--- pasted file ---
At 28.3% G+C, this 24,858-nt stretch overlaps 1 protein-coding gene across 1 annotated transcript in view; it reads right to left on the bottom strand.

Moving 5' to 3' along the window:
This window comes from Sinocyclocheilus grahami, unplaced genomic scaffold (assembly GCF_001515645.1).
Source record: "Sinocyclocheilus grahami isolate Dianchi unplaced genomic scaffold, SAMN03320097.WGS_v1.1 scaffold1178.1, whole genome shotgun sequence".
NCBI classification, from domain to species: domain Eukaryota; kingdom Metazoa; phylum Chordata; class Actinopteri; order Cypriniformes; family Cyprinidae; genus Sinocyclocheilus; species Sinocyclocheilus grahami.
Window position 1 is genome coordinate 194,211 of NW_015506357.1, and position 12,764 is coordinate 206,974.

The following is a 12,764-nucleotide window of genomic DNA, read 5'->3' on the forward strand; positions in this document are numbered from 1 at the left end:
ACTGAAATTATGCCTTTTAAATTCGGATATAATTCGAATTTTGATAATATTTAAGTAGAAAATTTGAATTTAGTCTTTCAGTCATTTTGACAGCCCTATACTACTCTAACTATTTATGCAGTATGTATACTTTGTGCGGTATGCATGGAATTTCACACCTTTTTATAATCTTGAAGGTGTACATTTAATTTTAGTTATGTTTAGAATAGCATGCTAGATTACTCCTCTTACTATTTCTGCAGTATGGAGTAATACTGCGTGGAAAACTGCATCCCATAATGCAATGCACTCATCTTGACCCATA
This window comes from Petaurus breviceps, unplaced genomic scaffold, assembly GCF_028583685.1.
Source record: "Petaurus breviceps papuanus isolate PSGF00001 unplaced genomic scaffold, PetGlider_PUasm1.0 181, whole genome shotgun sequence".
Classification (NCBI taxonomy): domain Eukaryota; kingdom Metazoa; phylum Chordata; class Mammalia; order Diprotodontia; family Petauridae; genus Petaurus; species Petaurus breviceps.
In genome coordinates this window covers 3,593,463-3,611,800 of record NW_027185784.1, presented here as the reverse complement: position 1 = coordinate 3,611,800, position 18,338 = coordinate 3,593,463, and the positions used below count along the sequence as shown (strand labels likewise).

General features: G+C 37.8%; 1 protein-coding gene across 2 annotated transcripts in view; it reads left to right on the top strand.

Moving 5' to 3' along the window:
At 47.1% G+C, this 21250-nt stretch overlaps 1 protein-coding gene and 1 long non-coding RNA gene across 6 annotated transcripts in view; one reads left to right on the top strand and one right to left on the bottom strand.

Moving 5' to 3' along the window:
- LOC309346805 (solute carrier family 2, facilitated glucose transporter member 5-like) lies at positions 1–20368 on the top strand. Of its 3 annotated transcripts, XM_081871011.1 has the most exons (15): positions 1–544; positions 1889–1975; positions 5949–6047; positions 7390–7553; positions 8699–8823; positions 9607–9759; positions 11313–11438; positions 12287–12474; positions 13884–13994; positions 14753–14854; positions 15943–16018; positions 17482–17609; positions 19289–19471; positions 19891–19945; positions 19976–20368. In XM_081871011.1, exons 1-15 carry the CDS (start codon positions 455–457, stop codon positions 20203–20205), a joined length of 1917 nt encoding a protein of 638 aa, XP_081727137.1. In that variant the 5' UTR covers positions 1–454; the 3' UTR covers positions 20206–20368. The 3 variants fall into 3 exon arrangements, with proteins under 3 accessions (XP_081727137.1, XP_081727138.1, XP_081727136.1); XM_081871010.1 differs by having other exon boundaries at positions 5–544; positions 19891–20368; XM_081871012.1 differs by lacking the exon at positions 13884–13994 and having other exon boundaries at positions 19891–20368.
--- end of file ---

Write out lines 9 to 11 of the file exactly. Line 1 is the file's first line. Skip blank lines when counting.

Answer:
This window comes from Petaurus breviceps, unplaced genomic scaffold, assembly GCF_028583685.1.
Source record: "Petaurus breviceps papuanus isolate PSGF00001 unplaced genomic scaffold, PetGlider_PUasm1.0 181, whole genome shotgun sequence".
Classification (NCBI taxonomy): domain Eukaryota; kingdom Metazoa; phylum Chordata; class Mammalia; order Diprotodontia; family Petauridae; genus Petaurus; species Petaurus breviceps.